Maybe it’s just the economy or maybe it’s just the areas I’m looking in (Columbus, GA and Auburn, AL). Maybe I should blog more or connect with more people on Twitter, or contribute more to those social networking sites I’m a part of. What do you think? Other than the same ol’ stay positive, keep on trying, be confident advice, what can you tell me?

I don’t want to sound desperate here because I’m not. Sure, it’s been nearly 6 weeks since I was laid off and yes, I was job hunting even before then. However, I’m still not feeling desperate or depressed or pessimistic. I simply want to be sure that I am doing everything. You see, when you are unemployed and finding a job is your full time job, you need to do it right! I just want to see what else I could be doing.

So what do you think? More in-person networking? (I’m thinking this would be good… but where? In a small town area, where can I go? What should I look for?) More followups with potential employers? (I always worry I’ll bug the crap out of people who are already busy enough) More blogging and Twitter and social media and social networking and patience? Please advise.

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As a communication major at Auburn I took several pubic relations classes. In a couple of those classes we had to create fake press releases, fake VNRs and even an entire fake press kit as a final project. It was great experience and definitely helped us learn by doing.

Then I came across a blog on PROpenMic. What not to do if you’re a PR student. This blog was written by Brian Camen, a PR professional who first published the story on his blog here

Basically, when Camen was randomly googling himself, he came across an interview… with him… but not really. A student had created an interview, claiming it was with Camen and then changing the name. The answers matched up with Camen’s information on his About Me page on his blog and information from PROpenMic and Twitter.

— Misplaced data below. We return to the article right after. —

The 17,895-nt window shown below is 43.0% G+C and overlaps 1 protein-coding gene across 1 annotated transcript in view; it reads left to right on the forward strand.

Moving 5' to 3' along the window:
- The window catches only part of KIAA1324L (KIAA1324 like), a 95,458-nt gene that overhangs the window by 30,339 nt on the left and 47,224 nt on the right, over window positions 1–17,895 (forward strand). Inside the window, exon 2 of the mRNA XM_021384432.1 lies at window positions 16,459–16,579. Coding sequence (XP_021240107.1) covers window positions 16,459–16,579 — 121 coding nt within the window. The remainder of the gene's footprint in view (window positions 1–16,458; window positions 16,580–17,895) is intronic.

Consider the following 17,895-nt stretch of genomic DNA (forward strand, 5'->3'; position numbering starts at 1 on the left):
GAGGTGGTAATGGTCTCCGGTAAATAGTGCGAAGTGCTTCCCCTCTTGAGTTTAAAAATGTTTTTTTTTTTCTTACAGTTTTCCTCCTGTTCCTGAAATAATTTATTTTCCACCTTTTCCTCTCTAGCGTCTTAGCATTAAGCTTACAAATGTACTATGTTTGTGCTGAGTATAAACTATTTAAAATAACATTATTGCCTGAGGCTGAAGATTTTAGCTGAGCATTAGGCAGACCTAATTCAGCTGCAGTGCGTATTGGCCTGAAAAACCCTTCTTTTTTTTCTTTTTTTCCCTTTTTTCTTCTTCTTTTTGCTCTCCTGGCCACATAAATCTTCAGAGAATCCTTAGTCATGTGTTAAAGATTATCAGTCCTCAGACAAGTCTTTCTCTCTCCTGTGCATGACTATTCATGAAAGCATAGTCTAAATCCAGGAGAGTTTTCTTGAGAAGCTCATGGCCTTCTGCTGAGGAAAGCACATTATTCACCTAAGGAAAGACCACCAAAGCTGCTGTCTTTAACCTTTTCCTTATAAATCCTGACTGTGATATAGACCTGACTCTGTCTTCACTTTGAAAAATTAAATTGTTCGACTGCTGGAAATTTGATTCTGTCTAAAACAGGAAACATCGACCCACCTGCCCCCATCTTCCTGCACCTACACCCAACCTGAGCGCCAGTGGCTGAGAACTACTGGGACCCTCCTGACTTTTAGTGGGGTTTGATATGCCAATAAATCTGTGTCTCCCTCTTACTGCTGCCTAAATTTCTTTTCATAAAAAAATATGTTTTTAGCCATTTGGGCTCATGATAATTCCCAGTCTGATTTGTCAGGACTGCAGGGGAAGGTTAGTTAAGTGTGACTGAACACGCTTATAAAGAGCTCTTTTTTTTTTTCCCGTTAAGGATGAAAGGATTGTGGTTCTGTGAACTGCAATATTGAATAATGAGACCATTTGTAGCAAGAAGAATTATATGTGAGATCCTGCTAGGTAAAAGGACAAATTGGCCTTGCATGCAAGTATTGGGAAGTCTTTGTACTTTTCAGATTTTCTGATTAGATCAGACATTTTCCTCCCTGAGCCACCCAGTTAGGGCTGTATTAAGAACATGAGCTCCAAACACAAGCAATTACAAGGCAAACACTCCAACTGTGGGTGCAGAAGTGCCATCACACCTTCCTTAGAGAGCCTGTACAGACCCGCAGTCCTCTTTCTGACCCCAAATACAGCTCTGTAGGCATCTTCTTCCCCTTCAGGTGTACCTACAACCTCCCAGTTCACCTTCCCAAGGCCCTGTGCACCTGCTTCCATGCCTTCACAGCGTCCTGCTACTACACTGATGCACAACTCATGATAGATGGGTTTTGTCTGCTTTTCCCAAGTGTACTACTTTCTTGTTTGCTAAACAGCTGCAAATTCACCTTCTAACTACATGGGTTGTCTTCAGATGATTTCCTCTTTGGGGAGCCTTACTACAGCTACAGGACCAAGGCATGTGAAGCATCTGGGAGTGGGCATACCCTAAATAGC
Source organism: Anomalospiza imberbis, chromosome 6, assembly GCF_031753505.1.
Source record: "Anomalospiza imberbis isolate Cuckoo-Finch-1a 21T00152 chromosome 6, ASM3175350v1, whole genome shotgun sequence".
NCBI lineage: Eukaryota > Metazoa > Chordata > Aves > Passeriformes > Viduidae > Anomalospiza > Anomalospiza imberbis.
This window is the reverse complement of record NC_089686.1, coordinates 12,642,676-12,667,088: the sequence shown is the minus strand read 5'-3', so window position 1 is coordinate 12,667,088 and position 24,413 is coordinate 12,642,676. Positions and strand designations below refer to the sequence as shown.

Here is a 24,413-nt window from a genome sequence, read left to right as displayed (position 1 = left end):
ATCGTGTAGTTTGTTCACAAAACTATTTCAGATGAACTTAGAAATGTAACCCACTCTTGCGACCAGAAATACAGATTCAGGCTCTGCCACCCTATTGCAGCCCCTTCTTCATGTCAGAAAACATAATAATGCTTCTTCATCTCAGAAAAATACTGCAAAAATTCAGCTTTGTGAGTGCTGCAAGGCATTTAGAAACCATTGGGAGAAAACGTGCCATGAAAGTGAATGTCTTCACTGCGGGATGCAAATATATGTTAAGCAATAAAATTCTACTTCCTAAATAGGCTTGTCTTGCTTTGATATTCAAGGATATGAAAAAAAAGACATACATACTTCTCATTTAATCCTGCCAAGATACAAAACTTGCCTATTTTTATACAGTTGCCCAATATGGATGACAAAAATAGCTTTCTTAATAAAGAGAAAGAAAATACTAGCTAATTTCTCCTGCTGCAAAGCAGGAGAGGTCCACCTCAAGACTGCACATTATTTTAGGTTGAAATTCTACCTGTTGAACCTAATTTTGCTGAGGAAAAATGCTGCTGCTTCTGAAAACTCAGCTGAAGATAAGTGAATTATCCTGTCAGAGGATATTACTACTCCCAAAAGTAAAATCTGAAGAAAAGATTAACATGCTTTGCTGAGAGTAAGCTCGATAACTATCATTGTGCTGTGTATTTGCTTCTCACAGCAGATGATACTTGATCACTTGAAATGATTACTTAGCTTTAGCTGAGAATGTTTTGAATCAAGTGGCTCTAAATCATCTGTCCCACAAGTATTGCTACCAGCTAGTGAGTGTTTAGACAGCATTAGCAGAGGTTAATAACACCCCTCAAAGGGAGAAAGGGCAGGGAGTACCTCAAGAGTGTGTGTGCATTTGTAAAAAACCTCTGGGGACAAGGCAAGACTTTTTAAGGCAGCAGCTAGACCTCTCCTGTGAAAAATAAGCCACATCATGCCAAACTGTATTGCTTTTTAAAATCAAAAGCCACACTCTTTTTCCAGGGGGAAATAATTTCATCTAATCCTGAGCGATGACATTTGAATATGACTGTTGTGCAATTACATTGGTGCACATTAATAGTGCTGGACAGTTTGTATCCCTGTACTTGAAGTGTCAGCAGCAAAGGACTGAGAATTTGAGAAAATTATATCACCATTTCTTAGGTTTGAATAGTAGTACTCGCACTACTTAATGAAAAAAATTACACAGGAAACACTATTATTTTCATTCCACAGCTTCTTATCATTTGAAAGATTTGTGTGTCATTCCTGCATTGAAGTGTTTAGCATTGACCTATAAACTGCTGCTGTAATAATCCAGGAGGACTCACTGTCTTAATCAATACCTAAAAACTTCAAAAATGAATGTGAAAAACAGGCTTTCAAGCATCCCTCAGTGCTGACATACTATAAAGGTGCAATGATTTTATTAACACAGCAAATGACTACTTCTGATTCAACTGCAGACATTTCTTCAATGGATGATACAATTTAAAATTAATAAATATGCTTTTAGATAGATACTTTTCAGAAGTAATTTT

I have to question and wonder what exactly happened here. Did the student pretend to interview Camen for an interview assignment? Was it suppose to be fake like those press releases and other projects I did? It’s hard to say.

Still, it got me thinking. A couple of the press releases that I wrote were about real companies with real professionals’ names. I have these releases included on my VisualCVas press release writing experience. I wonder if those professionals would mind? Now, I should add that I state on my VisualCVthat the press releases are fake and created for a class. I also do not have quotes from any of the professionals in the releases. In addition, I’m pretty sure my releases don’t show up in a Google search (or maybe they do, but not on the first few pages).

So where do we draw the line? Should students write fictional assignments with real names? Should everything be made up? Should students have to ask permission before writing? If so, should it be for everything or just to get quotes? Do we just need to make sure we state that it’s fake? In the age of Internet, Google and social media, is it too risky to compromise a professional’s reputation with false information?

I would really like ideas and opinions on this – looking forward to some comments!